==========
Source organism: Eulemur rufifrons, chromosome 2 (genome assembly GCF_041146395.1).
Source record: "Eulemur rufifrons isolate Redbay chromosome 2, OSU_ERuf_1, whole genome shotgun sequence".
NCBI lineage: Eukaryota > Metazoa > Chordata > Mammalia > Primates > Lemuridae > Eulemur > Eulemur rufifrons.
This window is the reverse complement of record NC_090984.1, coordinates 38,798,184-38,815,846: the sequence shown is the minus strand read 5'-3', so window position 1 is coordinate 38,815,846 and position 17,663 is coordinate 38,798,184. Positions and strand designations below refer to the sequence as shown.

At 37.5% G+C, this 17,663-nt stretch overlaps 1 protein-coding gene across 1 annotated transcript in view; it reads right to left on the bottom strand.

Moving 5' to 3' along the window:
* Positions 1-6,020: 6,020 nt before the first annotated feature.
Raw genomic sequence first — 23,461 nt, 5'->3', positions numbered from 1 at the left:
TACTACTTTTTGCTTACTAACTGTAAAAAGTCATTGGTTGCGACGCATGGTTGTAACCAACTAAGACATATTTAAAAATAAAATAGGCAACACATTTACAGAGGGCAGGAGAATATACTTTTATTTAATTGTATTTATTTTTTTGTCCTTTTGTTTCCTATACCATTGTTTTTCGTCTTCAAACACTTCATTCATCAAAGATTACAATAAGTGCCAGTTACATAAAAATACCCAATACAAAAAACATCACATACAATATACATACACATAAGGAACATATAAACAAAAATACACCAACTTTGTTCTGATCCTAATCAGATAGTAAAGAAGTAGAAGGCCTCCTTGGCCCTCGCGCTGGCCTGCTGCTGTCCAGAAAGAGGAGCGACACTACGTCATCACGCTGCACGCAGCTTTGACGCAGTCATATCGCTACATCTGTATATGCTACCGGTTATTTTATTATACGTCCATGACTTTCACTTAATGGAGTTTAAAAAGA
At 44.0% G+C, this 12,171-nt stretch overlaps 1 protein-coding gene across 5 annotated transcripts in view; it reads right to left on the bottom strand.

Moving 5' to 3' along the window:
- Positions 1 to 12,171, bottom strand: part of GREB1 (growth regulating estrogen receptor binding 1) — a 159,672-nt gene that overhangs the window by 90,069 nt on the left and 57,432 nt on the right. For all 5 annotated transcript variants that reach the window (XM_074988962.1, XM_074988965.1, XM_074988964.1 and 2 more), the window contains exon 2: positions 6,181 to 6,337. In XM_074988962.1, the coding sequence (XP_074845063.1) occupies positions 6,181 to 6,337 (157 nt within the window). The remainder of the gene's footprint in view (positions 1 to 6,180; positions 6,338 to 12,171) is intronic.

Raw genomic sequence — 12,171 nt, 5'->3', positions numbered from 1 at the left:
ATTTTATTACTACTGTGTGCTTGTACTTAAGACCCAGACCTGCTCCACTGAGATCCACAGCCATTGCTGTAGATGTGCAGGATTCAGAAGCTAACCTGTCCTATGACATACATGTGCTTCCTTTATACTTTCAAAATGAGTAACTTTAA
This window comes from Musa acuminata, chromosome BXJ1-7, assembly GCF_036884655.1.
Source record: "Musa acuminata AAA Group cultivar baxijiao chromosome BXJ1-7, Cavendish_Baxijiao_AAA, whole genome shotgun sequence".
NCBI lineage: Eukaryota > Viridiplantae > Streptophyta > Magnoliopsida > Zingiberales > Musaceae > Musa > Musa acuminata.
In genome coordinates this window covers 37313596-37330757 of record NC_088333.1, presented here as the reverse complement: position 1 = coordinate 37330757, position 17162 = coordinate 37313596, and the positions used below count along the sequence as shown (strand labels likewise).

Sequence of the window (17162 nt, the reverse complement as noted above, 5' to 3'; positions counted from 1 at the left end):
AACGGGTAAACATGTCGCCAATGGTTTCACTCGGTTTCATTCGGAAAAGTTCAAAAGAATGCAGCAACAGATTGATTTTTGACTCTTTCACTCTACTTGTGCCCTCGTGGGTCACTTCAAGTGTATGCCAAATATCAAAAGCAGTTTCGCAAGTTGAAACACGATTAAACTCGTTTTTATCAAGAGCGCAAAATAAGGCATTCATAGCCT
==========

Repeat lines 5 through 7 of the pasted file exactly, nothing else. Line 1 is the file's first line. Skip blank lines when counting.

At 37.5% G+C, this 17,663-nt stretch overlaps 1 protein-coding gene across 1 annotated transcript in view; it reads right to left on the bottom strand.

Moving 5' to 3' along the window:
* Positions 1-6,020: 6,020 nt before the first annotated feature.